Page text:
difficulties reaching for things within the visual environment (such as a cup of tea or door handle)
getting lost or disorientated, even in familiar environments.
Some noticeable consequences of the above changes include:
difficulties reading and writing, doing puzzles or playing board games
problems locating people or objects, even though they may be in front of the person - this may be because of other distracting visual information (such as patterned wallpaper) or because of a lack of colour contrast (for example, not seeing mashed potato on a white plate)
misinterpreting reflections - this may manifest as seeing an 'intruder' or refusal to go into a bathroom because reflections make it appear occupied
mistaking images on the TV for real people
difficulty in positioning oneself accurately to sit down in a chair or on the toilet - sometimes this difficulty is mistaken for incontinence
appearing confused or restless owing to an environment that is visually over-stimulating and difficult to navigate.
Visuoperceptual difficulties can also lead to problems moving around. These problems can make a person fearful of falling and lead to them slowing down their movements while they try to walk safely. If carers understand this, they can try to anticipate these situations, help explain what is being encountered, offer their arm for support, offer encouragement and slow down their own movements. Specific difficulties that people with dementia may have when moving around include:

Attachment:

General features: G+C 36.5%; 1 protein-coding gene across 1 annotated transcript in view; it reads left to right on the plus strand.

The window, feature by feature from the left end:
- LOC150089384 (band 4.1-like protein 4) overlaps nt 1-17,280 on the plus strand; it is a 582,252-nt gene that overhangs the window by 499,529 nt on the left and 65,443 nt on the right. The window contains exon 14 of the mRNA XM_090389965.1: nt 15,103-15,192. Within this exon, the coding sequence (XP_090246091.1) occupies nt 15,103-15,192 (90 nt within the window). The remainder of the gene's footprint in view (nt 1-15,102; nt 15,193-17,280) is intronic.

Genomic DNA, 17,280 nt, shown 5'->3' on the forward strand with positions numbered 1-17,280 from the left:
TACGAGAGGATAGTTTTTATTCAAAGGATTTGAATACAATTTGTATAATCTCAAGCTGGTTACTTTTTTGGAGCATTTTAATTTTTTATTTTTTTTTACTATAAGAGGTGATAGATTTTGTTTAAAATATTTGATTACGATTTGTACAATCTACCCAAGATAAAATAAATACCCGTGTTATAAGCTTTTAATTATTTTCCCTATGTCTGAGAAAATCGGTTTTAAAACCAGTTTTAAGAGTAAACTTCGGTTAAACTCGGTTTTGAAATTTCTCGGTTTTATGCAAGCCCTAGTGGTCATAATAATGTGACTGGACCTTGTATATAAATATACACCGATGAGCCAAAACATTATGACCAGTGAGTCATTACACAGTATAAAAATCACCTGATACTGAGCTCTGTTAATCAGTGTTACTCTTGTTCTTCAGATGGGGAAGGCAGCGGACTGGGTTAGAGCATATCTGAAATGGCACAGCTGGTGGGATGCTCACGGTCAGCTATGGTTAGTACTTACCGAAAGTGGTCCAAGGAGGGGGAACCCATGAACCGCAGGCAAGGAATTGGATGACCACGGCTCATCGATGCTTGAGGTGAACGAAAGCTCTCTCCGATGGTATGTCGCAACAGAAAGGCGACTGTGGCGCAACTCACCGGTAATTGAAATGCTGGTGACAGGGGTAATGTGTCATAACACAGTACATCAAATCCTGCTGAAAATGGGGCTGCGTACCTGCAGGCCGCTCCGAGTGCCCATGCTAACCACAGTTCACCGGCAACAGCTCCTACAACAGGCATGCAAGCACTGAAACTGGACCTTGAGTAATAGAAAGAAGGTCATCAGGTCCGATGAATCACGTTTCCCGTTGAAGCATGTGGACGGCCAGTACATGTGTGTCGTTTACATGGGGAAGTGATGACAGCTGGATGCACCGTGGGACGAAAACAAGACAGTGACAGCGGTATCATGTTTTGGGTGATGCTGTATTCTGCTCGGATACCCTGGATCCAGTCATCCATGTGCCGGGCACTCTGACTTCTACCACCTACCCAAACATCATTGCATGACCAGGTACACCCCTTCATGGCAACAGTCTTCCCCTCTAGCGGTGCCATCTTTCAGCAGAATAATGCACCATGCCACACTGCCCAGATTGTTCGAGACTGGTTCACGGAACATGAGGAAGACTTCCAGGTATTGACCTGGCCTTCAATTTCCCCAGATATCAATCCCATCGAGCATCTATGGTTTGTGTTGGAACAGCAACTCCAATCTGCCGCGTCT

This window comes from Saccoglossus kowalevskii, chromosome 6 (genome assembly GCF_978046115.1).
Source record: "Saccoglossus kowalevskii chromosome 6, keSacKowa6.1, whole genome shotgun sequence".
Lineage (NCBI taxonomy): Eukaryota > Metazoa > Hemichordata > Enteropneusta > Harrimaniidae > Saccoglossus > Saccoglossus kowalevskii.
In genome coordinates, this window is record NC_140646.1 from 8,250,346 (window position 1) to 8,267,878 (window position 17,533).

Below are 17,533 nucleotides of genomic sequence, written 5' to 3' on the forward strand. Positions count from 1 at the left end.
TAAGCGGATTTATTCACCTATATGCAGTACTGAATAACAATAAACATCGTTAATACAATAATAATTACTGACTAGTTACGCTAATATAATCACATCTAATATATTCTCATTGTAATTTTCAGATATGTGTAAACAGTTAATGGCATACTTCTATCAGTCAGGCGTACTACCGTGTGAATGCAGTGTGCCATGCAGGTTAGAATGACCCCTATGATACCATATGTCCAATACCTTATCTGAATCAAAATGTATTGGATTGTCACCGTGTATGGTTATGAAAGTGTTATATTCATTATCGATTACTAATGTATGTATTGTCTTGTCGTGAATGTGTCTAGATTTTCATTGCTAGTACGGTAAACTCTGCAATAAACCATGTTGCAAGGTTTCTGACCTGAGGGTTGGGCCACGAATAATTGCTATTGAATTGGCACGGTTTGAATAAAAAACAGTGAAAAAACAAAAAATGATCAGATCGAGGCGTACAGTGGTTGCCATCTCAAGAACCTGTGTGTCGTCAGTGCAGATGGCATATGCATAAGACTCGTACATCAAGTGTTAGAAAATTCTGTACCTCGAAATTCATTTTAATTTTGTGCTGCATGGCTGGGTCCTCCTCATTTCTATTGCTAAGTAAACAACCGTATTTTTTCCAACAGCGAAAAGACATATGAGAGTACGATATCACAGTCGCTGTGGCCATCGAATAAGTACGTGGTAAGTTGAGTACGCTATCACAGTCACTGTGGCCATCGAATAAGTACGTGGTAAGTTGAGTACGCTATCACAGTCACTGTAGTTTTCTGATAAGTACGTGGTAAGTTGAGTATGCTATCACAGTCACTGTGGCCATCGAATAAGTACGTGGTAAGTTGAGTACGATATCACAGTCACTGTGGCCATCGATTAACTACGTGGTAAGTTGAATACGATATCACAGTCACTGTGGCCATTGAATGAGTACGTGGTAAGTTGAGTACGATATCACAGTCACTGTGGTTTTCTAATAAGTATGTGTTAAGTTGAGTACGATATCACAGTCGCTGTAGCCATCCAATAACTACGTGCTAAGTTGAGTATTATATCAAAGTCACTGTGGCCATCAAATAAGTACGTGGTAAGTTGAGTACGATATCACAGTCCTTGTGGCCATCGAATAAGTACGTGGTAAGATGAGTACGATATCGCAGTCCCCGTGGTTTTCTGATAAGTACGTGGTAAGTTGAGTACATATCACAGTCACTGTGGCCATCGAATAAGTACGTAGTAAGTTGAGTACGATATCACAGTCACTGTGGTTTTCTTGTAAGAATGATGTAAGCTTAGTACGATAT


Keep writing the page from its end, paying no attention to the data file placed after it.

misjudging distances and where objects are, even in familiar environments
stepping very highly over carpet rods or shadows because the change in colour looks like a change in level
difficulties going down stairs due to problems judging how many steps there are and where the next one is
avoiding shiny flooring because it appears wet or slippery.
As seen from the examples above, visual difficulties can affect many aspects of a person's daily functioning. If people with dementia are living in their own home with carers who are helping them, the real extent of their visual difficulties may not be apparent until they experience a change in environment, such as going out shopping, on an outing, or on holiday.
How to support someone with visuoperceptual difficulties
This section looks at ways to reduce visuoperceptual difficulties and to support a person experiencing these problems.